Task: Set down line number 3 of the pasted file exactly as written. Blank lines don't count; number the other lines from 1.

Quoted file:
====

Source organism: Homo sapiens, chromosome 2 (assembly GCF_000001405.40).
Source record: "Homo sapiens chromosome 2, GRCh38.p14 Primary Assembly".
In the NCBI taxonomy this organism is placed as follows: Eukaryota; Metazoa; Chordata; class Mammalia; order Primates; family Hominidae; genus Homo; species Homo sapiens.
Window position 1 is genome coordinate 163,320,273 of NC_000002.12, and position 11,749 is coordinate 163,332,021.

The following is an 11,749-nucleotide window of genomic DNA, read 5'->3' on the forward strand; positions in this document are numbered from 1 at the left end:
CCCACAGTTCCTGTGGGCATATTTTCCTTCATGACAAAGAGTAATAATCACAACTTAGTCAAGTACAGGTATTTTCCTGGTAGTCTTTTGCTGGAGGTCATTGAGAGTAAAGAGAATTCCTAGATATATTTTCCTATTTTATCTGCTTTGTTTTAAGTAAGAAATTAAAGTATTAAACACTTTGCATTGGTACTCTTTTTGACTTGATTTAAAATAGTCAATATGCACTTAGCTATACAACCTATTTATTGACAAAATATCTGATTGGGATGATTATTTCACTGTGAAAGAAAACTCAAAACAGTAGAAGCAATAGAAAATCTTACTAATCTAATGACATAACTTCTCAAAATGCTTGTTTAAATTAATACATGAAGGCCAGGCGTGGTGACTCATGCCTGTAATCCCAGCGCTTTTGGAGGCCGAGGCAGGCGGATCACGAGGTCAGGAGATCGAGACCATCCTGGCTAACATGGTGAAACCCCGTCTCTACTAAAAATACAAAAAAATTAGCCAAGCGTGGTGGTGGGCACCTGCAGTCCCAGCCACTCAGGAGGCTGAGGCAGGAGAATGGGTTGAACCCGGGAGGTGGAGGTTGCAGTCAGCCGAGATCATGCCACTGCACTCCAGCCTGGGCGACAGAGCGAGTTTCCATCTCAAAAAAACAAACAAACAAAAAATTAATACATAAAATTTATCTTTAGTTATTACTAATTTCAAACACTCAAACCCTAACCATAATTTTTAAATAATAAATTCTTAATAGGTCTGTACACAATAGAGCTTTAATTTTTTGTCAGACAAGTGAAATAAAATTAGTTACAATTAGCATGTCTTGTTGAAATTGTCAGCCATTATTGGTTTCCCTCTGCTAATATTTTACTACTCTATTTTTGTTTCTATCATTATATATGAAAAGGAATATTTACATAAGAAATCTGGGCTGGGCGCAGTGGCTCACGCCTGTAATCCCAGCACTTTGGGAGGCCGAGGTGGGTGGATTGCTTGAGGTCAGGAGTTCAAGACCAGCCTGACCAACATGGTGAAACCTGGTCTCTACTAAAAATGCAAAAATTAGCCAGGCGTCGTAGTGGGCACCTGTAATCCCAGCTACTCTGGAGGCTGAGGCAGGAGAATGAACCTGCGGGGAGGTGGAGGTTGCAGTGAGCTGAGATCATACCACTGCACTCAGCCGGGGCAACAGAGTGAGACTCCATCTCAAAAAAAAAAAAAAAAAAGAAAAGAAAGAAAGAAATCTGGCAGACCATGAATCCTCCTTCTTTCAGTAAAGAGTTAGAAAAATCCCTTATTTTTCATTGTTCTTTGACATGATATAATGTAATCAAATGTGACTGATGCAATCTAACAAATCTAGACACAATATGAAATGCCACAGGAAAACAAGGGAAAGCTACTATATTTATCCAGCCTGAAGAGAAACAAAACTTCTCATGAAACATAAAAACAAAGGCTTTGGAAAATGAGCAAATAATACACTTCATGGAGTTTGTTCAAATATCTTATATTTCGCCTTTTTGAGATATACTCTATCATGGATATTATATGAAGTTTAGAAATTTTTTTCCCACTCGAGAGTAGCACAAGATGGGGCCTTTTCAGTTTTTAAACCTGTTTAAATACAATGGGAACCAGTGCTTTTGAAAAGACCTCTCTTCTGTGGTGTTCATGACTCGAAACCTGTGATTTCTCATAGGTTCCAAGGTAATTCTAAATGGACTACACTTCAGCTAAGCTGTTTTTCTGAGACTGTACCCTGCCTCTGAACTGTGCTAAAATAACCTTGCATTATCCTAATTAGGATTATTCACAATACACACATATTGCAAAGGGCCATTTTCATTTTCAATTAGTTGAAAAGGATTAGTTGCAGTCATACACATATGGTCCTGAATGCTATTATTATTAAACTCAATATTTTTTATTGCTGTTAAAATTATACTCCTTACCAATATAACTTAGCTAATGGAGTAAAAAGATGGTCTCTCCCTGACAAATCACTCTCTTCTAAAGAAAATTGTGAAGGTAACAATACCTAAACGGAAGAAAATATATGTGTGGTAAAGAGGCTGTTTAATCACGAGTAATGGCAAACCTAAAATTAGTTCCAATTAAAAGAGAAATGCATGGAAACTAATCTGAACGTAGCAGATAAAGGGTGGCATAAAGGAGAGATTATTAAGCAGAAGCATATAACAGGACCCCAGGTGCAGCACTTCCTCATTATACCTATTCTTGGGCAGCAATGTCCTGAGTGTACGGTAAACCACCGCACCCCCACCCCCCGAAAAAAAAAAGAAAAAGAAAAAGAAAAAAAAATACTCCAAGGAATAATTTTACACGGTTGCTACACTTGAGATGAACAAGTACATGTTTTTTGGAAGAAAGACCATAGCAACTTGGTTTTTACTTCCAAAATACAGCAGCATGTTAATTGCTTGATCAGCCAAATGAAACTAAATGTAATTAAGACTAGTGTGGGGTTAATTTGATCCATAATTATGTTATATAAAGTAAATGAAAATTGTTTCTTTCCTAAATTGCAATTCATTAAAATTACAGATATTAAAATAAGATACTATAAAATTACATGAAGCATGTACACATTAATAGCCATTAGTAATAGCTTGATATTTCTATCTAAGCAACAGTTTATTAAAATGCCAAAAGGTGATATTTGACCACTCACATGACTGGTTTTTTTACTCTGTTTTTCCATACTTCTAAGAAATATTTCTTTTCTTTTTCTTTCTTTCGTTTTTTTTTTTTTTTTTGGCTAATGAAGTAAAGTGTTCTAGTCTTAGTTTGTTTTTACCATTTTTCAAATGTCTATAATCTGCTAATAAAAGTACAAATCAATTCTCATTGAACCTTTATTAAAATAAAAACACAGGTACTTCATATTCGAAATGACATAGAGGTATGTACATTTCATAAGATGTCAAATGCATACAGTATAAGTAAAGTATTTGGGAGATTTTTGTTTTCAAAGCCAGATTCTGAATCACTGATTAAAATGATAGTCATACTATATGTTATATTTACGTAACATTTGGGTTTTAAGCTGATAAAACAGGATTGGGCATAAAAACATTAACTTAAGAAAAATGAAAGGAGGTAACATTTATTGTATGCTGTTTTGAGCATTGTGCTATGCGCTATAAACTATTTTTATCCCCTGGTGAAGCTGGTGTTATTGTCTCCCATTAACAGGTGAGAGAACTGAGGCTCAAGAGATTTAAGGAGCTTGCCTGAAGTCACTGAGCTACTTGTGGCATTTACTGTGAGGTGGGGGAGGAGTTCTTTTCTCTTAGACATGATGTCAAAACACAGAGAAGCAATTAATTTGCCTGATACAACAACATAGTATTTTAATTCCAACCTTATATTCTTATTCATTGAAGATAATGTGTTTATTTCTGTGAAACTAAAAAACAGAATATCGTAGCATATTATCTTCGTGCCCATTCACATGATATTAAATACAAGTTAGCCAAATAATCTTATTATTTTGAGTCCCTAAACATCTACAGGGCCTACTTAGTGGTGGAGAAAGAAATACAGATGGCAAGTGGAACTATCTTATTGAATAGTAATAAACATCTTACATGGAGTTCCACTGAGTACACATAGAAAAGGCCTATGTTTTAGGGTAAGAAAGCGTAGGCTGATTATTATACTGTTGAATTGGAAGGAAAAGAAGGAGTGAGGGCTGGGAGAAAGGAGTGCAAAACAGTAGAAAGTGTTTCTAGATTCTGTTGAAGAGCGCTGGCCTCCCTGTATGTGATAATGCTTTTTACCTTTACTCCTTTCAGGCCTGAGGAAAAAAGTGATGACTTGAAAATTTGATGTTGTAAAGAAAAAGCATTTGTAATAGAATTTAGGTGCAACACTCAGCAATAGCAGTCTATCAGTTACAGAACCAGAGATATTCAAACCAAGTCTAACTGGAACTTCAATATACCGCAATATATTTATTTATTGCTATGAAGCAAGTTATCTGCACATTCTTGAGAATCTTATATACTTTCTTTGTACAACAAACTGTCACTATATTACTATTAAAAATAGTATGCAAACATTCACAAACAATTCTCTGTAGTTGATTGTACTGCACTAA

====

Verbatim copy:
In the NCBI taxonomy this organism is placed as follows: Eukaryota; Metazoa; Chordata; class Mammalia; order Primates; family Hominidae; genus Homo; species Homo sapiens.